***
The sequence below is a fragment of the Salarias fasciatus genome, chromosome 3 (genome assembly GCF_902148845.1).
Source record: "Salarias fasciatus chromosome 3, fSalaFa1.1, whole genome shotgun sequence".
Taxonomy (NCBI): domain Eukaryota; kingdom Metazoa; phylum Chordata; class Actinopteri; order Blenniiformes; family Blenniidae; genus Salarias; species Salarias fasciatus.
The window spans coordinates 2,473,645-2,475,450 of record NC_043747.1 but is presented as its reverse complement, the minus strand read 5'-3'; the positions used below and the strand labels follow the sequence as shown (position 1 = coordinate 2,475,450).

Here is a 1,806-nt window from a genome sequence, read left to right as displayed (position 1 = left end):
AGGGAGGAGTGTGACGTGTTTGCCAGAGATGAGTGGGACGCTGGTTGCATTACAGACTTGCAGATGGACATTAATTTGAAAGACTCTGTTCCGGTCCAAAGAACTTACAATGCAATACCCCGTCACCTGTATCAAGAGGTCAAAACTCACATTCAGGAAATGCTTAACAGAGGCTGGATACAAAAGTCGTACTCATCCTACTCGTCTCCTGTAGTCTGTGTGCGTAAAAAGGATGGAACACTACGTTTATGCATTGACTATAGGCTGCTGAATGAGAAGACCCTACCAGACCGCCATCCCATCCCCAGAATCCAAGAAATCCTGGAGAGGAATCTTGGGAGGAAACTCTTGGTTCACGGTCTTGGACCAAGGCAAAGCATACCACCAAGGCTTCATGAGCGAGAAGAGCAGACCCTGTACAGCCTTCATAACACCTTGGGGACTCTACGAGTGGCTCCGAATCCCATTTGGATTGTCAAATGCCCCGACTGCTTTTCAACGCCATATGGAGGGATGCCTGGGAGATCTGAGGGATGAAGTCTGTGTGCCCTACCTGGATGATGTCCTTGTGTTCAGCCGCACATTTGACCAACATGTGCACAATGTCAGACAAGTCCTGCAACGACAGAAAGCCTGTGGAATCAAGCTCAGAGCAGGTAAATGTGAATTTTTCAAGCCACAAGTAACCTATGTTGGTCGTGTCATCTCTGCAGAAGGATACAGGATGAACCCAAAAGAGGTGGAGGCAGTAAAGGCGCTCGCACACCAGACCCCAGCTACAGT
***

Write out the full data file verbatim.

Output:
The sequence below is a fragment of the Salarias fasciatus genome, chromosome 3 (genome assembly GCF_902148845.1).
Source record: "Salarias fasciatus chromosome 3, fSalaFa1.1, whole genome shotgun sequence".
Taxonomy (NCBI): domain Eukaryota; kingdom Metazoa; phylum Chordata; class Actinopteri; order Blenniiformes; family Blenniidae; genus Salarias; species Salarias fasciatus.
The window spans coordinates 2,473,645-2,475,450 of record NC_043747.1 but is presented as its reverse complement, the minus strand read 5'-3'; the positions used below and the strand labels follow the sequence as shown (position 1 = coordinate 2,475,450).

Here is a 1,806-nt window from a genome sequence, read left to right as displayed (position 1 = left end):
AGGGAGGAGTGTGACGTGTTTGCCAGAGATGAGTGGGACGCTGGTTGCATTACAGACTTGCAGATGGACATTAATTTGAAAGACTCTGTTCCGGTCCAAAGAACTTACAATGCAATACCCCGTCACCTGTATCAAGAGGTCAAAACTCACATTCAGGAAATGCTTAACAGAGGCTGGATACAAAAGTCGTACTCATCCTACTCGTCTCCTGTAGTCTGTGTGCGTAAAAAGGATGGAACACTACGTTTATGCATTGACTATAGGCTGCTGAATGAGAAGACCCTACCAGACCGCCATCCCATCCCCAGAATCCAAGAAATCCTGGAGAGGAATCTTGGGAGGAAACTCTTGGTTCACGGTCTTGGACCAAGGCAAAGCATACCACCAAGGCTTCATGAGCGAGAAGAGCAGACCCTGTACAGCCTTCATAACACCTTGGGGACTCTACGAGTGGCTCCGAATCCCATTTGGATTGTCAAATGCCCCGACTGCTTTTCAACGCCATATGGAGGGATGCCTGGGAGATCTGAGGGATGAAGTCTGTGTGCCCTACCTGGATGATGTCCTTGTGTTCAGCCGCACATTTGACCAACATGTGCACAATGTCAGACAAGTCCTGCAACGACAGAAAGCCTGTGGAATCAAGCTCAGAGCAGGTAAATGTGAATTTTTCAAGCCACAAGTAACCTATGTTGGTCGTGTCATCTCTGCAGAAGGATACAGGATGAACCCAAAAGAGGTGGAGGCAGTAAAGGCGCTCGCACACCAGACCCCAGCTACAGT